12 February 2018
New proposals to give students more financial help with university costs have been lodged by the Council of Ministers. A States debate will take place on 10 April.
The means-tested scheme for higher education funding now includes a higher maintenance grant for living expenses and an upper cap of £200,000 on annual household income. The changes to the original plan announced by the Treasury Minister in the 2017 Budget speech are designed to ensure the funding is better targeted and give extra help to lower income families.
The main elements of the Higher Education Funding Proposal are that:
- the scheme applies to all eligible students with household incomes under £200,000 studying for a first undergraduate degree from September 2018, whether in their first or later years of their course.
- the maximum standard maintenance grant for living expenses will increase by £1,500 a year, taking it to a maximum of £7,500 per student.
- tuition fees of up to £9,250 a year for every student living in a household with an annual income under £110,000. (£9,250 is the standard fee for an undergraduate degree in the UK.) Tuition fees charged by on-island degree providers are also eligible.
- students in households with an income between £110,000 and £200,000 a year will have a percentage of tuition fees paid, based on a sliding scale. Households with income of £200,000 and above will not be eligible for any form of grant.
- an increase in the qualifying income thresholds so that more families become eligible for the maintenance grant. This will be available in full to all those with household incomes under £50,000, and in part on a sliding scale to families whose income is up to £90,000.
The new scheme includes a built-in review every five years so the level of the grant is maintained in inflationary terms.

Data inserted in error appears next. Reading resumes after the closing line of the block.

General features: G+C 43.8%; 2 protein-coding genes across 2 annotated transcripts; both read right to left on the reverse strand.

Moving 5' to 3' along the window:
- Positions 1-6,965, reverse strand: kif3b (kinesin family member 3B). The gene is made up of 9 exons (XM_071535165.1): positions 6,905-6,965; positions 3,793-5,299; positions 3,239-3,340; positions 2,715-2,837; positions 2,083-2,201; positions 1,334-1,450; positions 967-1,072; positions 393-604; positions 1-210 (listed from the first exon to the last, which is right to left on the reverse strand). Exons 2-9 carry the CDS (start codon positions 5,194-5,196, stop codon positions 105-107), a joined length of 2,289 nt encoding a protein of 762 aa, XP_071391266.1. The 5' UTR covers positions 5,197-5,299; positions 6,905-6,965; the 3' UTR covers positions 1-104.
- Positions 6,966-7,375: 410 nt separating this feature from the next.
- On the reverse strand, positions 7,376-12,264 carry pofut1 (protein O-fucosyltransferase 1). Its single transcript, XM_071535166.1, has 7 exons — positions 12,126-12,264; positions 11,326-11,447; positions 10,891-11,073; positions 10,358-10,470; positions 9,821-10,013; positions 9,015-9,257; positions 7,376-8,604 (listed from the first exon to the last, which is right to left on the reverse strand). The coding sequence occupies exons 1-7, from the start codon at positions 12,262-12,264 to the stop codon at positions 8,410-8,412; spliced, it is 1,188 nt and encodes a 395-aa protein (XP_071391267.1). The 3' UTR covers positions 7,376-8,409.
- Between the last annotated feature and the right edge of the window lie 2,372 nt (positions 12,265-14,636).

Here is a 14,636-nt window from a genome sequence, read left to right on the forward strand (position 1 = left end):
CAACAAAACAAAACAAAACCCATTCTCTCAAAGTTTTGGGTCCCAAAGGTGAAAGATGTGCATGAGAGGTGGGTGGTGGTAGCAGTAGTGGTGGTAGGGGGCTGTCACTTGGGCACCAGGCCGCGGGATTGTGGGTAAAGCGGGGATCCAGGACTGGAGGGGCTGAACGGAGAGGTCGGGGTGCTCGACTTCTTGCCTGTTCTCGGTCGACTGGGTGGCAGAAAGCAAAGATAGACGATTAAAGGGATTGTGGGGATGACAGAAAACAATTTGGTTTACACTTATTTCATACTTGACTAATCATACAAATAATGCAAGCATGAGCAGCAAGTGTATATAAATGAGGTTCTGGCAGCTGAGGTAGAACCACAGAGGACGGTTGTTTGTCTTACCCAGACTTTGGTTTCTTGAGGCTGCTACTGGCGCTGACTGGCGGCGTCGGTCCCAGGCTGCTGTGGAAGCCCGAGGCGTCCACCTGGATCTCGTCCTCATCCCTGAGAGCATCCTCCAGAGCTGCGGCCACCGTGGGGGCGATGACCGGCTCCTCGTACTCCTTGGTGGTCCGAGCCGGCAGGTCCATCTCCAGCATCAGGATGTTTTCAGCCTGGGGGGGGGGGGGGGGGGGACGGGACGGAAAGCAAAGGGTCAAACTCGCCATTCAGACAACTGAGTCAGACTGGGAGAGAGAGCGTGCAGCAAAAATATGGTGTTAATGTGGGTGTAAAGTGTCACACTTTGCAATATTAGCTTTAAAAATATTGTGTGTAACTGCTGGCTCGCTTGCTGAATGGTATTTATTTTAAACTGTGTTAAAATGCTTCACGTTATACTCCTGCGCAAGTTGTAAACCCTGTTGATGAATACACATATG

Some aspects of university funding will not change: the extra fees for medicine, veterinary and dentistry courses will still be met from an additional grant, and families with assets of more than £0.5 million – not including the family home – will not be eligible for States funding.
The Treasury Minister, Senator Alan Maclean, said “After careful consideration, we have fine-tuned the original proposal to ensure we can support more Jersey students to get to university. This is a significant ongoing investment in education and we have a duty to make sure the available funds reach the islanders who need it most.”
The extra grants will be funded through underspends in the Education Department budget and, from the year of tax assessment 2019, the removal of the Higher Child Allowance, which will generate £3.5 million per year.
The Chief Minister, Senator Ian Gorst, said “Our young people will now be able to contemplate a university education with less worry about financing it. I am delighted we have been able to find a solution that avoids large debt, either for students or for the island. This will ultimately strengthen Jersey’s economy by providing the skilled employees our businesses need to thrive.”
Acting Education Minister Deputy Anne Pryke said “This is excellent news for our students and their families. I am pleased that, as well as enabling young people to study outside Jersey, we are also supporting students who wish to make use of the high-quality degrees we have on the island. We will also continue to look at how these local options can be improved and expanded.”